SUPRAPUBIC aspiration of the bladder has proved to be a safe and rapid means for collection of urine from infants and children.1 By avoiding urethral and perineal contamination, specimens so obtained are especially suitable for bactriologic diagnosis when rapid identification of urinary tract infection is desirable. Although an obvious potential risk, we are not aware that aspiration of a viscus other than the urinary bladder has been previously reported as a result of this procedure. Our purpose is to present three infants in whom attempted suprapubic aspiration of urine resulted in perforation of the bowel in two, and of a large cystic duplication of the vagina in a third.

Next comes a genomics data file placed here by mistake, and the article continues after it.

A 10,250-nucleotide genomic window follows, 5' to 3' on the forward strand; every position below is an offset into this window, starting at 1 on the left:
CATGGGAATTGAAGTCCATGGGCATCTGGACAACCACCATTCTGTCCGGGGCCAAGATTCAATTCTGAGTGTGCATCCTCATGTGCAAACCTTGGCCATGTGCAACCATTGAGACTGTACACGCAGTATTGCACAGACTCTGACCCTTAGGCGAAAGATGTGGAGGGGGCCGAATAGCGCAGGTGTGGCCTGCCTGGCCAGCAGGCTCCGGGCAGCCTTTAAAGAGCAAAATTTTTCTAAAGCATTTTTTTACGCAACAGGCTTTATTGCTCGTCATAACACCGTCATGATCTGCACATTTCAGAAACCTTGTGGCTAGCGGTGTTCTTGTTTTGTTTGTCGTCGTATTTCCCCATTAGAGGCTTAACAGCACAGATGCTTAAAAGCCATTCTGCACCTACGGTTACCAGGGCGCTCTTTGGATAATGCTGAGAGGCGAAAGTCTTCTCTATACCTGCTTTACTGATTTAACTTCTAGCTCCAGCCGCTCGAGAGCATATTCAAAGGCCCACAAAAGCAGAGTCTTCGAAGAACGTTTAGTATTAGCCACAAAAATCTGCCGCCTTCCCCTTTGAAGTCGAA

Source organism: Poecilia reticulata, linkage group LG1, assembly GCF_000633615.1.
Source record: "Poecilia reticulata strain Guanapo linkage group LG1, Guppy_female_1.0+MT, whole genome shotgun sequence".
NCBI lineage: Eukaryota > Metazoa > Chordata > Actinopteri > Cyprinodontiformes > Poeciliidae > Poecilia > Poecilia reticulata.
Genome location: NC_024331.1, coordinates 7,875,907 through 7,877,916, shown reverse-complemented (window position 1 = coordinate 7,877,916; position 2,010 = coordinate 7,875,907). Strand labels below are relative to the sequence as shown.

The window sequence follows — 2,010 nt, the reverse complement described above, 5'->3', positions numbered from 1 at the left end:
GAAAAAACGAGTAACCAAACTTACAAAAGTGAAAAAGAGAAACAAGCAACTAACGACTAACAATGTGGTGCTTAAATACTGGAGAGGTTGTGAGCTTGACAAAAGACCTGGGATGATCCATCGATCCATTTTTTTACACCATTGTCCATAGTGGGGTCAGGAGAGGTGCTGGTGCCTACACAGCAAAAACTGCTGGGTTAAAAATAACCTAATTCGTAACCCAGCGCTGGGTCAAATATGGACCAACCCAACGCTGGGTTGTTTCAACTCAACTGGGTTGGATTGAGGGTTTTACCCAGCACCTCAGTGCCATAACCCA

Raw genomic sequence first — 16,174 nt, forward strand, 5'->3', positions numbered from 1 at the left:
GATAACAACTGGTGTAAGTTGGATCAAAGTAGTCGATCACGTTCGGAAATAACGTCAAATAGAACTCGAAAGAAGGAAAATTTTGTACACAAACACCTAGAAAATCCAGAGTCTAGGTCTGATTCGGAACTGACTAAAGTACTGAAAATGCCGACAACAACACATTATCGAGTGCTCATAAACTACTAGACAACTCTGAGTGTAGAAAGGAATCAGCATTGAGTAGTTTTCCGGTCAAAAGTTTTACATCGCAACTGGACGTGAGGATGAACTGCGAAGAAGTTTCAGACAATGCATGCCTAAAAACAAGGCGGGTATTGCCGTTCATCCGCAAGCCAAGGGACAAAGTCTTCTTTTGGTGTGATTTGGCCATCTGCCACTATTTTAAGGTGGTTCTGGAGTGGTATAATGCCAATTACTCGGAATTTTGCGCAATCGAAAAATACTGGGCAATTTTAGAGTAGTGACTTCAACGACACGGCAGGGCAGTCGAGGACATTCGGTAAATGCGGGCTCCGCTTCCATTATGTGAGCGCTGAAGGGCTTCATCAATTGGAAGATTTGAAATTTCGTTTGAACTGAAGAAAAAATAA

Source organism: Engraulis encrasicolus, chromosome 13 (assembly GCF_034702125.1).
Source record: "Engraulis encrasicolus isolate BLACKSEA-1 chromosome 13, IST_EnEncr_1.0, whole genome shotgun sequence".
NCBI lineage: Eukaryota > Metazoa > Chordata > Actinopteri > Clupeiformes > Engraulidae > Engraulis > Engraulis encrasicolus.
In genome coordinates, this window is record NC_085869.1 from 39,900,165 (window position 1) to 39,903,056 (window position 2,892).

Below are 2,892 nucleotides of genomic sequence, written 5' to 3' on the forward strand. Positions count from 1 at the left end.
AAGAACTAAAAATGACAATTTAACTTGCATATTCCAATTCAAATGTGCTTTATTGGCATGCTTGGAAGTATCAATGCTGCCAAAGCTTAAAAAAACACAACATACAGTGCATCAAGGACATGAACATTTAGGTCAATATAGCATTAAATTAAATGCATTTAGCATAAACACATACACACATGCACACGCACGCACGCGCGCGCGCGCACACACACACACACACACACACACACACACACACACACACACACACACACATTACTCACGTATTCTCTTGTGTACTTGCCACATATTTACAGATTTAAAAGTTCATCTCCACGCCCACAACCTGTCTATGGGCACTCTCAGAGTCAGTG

Report of Cases
Case 1.—A 3-month-old white boy was admitted for evaluation of lethargy, constipation, and abdominal distention of two days' duration. On physical examination his weight was 5.3 kg (12 lb 15 ounces), temperature was 103 F (39.6 C)